Prediktivni termički modeli potrošača u sistemima daljinskog grejanja
AuthorProtić, Milan Z.
Committee membersŽivković, Ljiljana
MetadataShow full item record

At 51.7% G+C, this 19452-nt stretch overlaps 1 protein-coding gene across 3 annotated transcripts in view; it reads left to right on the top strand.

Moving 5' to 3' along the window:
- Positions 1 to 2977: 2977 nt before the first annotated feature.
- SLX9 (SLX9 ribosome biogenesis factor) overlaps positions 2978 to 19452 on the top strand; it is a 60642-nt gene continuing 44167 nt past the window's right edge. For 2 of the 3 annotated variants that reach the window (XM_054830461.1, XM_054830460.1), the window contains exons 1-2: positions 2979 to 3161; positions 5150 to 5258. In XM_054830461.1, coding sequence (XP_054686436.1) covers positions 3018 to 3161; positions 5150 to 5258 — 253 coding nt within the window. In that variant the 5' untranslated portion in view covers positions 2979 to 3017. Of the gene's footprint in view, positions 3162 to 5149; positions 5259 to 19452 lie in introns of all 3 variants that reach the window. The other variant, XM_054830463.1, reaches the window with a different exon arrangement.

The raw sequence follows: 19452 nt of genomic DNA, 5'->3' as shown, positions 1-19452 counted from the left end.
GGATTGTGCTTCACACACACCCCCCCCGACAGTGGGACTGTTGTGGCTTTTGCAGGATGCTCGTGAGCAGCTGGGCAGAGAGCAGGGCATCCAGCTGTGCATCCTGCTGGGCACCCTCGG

Today, district heating systems (DHS) in developed EU countries, especially in Scandinavia, are among the most efficient ways of providing citizens with heat in urban areas. Currently there are more than 6,000 DHS in Europe. In Serbia, there are DHS in 53 cities and towns, with the total installed capacity of 6,180 MW. Significant amounts of energy could be conserved by optimization of any segment in DHS operation. Despite the expansion of DHS in Europe, the operation of DHS in Serbia has been facing numerous issues in recent years. The issues pertain to inefficient and uneconomical DHS operations, which are compensated by raised prices of distributed heat, consequently causing consumer dissatisfaction. The issues became evident when DHS stopped being subsidised by the local governments, and especially after gas market liberalization. Uneconomical operation of DHS is mostly the result of the way thermal energy is produced and of inefficient management. It is possible to change the meth...od of thermal energy production in DHS by replacing the existing heat sources with less costly ones, such as cogeneration facilities running on fossil fuels or biomass, or by introducing incineration, solar, and geothermal plants. However, any change of heat sources in the current DHS constellation is a long-lasting process that requires considerable investment. On the other hand, by improving the existing inefficient management method, it is possible to significantly enhance DHS operations with relatively small investment and it is this aspect of DHS operation improvement that is the focus of this dissertation. The conducted research was based on three initial assumptions: (1) DHS in cold and moderate climate regions are among the most efficient and most economical ways of providing heat to citizens in urban areas; (2) The installed capacity and the currently energy-inefficient and uneconomical DHS operation in Serbia justify research aimed at optimizing these systems; and (3) Development of robust and credible predictive thermal models of consumers and their integration into management strategies of DHS can immensely contribute to more efficient and more economical production and distribution of thermal energy. The abovementioned assumptions converge into the aim of this research: development and verification of predictive thermal models of consumers in district heating systems, which will enable more energy-efficient and economical management of thermal energy production and distribution. The research includes a theoretical and a practical segment. The methods used are analysis, synthesis, experiment, and result verification. Theoretical research involves a review and referencing of foreign and domestic current and competent literature, while the synthesis of the listed information is used to determine the most suitable approach to resolving the identified issues. The first part of the practical segment involves the setup of an experimental installation in the substation of the Niš DHS in order to sample relevant data, which are then used for the development of predictive thermal models. The second part involves the application of three methods of statistical learning (neural networks with direct signal propagation and Bayesian regularization, support vector machines, and a boosting method) for the creation of predictive models. The obtained results were verified by means of the data that were not used for predictive modelling. Additionally, the potential of the developed models was also verified against the data obtained from the Novi Sad DHS. The following are the key contributions of this dissertation: (1) It analyzes the benefits of DHS as a sustainable and energy-efficient method of providing heat to people living in urban areas, with a special focus on the possible use of renewable energy sources; (2) It systematizes previous research regarding predictive thermal modelling of consumers in DHS; (3) It involves a setup of an experimental installation, which conducted continuous measurement and sampling of relevant quantities from a Niš DHS substation; (4) It involves development and testing of several types of predictive models of heating load for different prediction horizons based on statistical learning methods: neural networks with direct signal propagation and Bayesian regularization, support vector machines, and a boosting method using the experimentally obtained data; (5) It analyzes the possibility of applying the selected methods to predictive modelling in the differently operationally organized DHS in Novi Sad, as well; (6) It develops short-term predictive models of outdoor temperature; and (7) It establishes that the developed predictive models of heating load can be considerably improved by introduction of predictive models of climatic parameters, in particular of the outdoor temperature. The obtained results indicate that the application of statistical learning methods, especially the support vector machines, allows the development of predictive thermal models of consumers with satisfactory performance. This creates the necessary conditions for their integration into an advanced managerial environment and thus for optimal and more economical operation of DHS.